Volunteering for the future

Connie Stolte, Visitor Center Manager, Sea Center Texas

People fish for many different reasons, including recreation, relaxation, food, competition, being outdoors, spending time with family and friend or just having great fun. But whatever the reasons, the ones who keep fishing are getting something good from their experience, that’s why they keep doing it. Sometimes anglers even increase their benefits by volunteering for something related to fishing. Knowing that they are helping conserve and enhance coastal Texas at the same time they are having fun (or working hard) is what volunteers for coastal programs like the Sea Center Texas Visitor Center, collecting abandoned crab traps, working behind the scenes at the CCA/CPL Marine Development Center, or participating in the Texas Gulf Coast Roundup know firsthand.

In 1991, Texas Parks and Wildlife Department decided to add a visitor center to the fish hatchery being built in Lake Jackson, realizing that volunteers would be needed to assist with visitor services. What TPWD did not know then was how the Brazosport community would embrace and support the facility and how successful the volunteers would make Sea Center. From the beginning, a committee of volunteers was used to recruit new volunteers to work at the facility giving tours, and staffing the facility touch tank and gift shop. The facility opened in 1995 with a full staff of over 80 volunteers and since then about 600 volunteers have spent some time working there.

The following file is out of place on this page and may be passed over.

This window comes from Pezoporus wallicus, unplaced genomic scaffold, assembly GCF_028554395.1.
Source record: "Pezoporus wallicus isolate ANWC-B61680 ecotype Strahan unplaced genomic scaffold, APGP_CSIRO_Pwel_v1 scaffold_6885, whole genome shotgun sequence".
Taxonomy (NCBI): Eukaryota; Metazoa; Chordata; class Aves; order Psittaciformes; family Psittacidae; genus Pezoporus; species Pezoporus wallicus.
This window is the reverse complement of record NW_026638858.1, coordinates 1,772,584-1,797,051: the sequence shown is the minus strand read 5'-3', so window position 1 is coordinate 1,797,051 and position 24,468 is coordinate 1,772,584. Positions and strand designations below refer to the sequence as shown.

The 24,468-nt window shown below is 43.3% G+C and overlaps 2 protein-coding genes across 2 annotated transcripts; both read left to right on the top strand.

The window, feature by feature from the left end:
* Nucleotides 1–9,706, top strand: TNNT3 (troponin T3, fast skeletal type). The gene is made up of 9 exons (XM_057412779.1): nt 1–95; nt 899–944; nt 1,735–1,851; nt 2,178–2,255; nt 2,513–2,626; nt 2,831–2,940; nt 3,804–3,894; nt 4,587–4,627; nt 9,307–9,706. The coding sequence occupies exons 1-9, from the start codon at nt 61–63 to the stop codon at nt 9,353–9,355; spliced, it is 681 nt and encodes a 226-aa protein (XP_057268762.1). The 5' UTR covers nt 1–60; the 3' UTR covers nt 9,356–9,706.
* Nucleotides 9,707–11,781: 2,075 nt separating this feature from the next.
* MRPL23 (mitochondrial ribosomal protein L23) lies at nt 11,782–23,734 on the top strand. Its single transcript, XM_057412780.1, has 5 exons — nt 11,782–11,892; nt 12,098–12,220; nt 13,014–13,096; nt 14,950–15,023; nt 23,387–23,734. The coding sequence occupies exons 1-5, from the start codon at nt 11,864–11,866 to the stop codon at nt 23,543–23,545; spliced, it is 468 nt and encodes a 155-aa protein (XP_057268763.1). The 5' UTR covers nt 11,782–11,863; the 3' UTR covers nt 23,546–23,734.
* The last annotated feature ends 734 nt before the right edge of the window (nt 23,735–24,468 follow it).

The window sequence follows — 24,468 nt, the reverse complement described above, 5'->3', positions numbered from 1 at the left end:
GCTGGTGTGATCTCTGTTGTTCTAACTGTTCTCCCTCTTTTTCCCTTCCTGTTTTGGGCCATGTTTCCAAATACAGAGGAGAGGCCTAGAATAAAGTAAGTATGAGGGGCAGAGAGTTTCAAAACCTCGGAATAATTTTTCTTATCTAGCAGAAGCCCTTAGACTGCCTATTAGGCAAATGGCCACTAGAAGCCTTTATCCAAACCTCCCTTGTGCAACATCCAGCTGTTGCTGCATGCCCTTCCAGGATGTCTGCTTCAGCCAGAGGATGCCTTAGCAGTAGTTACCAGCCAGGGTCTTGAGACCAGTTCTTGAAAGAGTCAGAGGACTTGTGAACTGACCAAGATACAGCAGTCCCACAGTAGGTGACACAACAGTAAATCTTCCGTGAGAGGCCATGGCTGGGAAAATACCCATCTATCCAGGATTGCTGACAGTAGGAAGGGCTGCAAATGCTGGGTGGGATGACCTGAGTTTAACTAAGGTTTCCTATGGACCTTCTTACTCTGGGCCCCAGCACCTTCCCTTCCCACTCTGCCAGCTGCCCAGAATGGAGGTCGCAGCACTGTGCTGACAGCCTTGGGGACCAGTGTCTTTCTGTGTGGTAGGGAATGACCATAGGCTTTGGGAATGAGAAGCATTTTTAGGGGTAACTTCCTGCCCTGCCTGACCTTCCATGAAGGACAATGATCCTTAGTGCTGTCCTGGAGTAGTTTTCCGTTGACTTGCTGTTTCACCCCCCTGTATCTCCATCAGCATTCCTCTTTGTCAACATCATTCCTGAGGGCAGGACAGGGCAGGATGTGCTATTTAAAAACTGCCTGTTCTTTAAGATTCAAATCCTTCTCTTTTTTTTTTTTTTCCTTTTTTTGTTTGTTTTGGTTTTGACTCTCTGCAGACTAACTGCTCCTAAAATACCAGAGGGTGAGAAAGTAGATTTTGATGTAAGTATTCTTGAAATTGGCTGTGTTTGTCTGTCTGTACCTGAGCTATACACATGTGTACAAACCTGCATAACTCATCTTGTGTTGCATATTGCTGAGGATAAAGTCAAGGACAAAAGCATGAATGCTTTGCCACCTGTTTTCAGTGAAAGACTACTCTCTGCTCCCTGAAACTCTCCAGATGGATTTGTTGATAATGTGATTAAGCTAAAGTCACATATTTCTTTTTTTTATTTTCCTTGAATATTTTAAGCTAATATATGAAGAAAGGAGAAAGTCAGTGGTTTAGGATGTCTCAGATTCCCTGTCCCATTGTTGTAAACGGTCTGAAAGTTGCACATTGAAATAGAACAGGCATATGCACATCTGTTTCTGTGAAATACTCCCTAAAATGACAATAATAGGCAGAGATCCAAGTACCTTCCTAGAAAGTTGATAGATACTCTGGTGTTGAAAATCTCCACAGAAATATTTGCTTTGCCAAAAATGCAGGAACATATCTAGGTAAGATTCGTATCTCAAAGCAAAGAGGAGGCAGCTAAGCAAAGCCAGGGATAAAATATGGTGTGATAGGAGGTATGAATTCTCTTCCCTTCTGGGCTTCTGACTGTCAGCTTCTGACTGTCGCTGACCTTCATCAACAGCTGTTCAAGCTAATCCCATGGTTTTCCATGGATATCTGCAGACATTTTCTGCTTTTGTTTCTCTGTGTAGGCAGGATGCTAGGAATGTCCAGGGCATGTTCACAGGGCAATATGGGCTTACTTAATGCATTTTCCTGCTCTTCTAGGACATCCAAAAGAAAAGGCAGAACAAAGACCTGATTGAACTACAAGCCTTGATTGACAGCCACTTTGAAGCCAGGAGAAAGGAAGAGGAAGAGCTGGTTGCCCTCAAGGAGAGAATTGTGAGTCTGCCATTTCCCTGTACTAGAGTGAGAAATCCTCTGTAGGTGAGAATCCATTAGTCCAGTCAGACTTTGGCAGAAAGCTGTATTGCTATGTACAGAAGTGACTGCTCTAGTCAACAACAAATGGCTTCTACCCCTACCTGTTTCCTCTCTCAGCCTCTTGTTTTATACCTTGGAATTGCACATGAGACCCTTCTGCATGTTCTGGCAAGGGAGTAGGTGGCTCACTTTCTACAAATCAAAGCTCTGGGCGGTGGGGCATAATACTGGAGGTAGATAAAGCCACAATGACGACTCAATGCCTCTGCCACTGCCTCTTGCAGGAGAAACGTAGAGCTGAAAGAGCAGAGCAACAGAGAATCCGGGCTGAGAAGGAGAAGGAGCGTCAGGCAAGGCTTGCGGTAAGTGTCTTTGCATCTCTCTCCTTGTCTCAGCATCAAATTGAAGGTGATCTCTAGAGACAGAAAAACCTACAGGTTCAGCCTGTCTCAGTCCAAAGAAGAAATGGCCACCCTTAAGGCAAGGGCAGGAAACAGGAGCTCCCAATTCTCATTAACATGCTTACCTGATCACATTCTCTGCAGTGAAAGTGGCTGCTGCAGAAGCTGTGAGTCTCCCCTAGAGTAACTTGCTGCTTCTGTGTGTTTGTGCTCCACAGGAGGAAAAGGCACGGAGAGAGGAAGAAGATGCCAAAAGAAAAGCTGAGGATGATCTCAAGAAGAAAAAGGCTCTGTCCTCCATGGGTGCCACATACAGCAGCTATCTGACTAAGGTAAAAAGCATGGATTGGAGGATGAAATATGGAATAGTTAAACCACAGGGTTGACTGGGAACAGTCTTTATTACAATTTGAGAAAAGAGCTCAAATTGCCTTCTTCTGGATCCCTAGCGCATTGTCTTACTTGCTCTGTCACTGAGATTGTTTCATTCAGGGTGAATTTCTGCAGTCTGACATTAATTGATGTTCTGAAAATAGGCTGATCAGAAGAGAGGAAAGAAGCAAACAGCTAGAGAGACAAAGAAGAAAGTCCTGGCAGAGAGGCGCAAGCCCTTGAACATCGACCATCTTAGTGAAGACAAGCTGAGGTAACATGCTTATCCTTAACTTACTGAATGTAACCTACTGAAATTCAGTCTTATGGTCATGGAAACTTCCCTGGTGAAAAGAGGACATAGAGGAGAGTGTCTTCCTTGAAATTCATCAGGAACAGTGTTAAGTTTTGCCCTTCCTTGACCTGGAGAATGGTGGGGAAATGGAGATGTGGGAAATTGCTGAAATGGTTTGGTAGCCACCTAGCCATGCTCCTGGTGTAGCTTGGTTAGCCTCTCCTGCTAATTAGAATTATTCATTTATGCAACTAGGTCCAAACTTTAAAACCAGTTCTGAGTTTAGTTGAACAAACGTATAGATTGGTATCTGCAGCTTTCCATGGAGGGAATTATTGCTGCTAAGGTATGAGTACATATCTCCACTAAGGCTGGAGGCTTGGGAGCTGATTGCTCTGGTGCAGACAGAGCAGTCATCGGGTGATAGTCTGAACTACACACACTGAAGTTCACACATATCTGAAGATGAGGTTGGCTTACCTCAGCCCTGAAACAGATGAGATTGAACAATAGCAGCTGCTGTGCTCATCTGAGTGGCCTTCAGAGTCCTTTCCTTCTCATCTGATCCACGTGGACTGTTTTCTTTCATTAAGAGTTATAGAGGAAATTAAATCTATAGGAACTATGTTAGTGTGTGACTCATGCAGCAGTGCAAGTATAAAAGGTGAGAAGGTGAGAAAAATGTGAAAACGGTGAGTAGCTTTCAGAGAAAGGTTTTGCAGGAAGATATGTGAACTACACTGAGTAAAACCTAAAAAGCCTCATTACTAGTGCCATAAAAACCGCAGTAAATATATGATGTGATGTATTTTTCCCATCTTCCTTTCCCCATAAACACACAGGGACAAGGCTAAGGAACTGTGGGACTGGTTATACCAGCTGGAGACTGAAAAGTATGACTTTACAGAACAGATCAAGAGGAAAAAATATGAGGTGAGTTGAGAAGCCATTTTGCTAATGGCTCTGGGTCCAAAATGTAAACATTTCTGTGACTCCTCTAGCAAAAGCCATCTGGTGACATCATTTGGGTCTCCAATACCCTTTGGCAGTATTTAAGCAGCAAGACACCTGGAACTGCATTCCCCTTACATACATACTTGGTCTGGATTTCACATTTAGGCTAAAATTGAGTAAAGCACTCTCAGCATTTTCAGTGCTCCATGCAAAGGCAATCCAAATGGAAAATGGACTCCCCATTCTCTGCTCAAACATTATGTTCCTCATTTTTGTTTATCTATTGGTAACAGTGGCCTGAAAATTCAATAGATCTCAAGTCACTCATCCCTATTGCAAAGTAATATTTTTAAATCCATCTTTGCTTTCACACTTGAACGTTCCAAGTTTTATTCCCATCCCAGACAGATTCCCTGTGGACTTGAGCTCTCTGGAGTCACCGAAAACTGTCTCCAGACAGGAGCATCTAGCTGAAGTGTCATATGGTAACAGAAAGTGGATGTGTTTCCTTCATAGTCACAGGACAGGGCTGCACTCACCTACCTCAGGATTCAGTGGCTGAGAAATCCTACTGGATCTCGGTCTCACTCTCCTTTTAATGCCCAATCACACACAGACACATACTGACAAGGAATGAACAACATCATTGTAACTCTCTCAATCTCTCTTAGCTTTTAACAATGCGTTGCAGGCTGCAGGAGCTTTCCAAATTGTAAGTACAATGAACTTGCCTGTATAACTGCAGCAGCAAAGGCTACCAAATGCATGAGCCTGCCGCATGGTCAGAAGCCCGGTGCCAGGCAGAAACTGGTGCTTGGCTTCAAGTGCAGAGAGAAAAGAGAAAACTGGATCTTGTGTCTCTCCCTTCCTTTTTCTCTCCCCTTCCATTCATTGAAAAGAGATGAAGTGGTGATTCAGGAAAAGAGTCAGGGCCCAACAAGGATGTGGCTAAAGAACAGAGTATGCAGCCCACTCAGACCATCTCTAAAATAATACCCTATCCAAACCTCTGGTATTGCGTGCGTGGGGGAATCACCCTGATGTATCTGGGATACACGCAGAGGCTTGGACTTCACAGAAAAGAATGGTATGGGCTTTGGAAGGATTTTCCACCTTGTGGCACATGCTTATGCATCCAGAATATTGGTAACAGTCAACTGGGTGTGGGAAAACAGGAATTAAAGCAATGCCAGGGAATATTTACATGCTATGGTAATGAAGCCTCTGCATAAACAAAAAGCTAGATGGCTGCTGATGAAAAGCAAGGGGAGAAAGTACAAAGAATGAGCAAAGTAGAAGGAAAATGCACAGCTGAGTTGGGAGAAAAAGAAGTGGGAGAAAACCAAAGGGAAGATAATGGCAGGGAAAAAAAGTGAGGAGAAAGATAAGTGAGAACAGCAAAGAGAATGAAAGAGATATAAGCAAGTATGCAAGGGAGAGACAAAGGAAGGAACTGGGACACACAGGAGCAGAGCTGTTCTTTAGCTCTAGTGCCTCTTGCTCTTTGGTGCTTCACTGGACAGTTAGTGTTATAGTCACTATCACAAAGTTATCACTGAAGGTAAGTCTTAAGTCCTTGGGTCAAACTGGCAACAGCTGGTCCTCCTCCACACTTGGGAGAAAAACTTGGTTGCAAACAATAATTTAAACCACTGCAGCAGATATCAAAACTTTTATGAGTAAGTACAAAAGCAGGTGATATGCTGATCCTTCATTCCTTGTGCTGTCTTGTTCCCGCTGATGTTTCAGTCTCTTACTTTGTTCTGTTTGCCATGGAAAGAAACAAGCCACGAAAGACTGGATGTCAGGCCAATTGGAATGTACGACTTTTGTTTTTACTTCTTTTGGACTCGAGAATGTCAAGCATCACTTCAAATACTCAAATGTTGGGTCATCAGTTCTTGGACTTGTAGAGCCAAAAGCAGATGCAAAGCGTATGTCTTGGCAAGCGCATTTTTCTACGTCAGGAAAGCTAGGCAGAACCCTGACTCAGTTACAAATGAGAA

photo of volunteers at Sea Center

Volunteers like Clarence and JoAnn Forse, Mary Helen Israel, Jose Salazar and others have kept the volunteer program alive and interesting. JoAnn was one of the first volunteers to help with the gift shop at the facility and continues to recruit other volunteers, scheduling volunteer time and filling in for those that can’t make their regularly scheduled shift. Her husband, Clarence received his 4,500-hour volunteer pin this year and joked that he should get his own desk when he hits 5,000. He also put in many hours at home building reel holders and coordinating the youth fishing events he supervises each week. The volunteer group that helps kids fish each week say they never get tired of watching someone catch their first fish. Jose Salazar is a young high school student who has chosen to spend most Saturdays at Sea Center Texas as a touch tank interpreter and as a tour guide. He enthusiastically greets many visitors and because he is fluent in Spanish often introduces Spanish speaking visitors to the facility. Mary Helen Israel is the first and only Secretary of the Volunteer Advisory Board, but she also works as a gift shop volunteer and the editor for the monthly volunteer newsletter. Other volunteers have developed a fly tying class, written a special book and song about “Gordon the Grouper”, and gone to outside events as “ experts” with the touch tank and aquarium fish.

volunteer at Sea Center greet visitors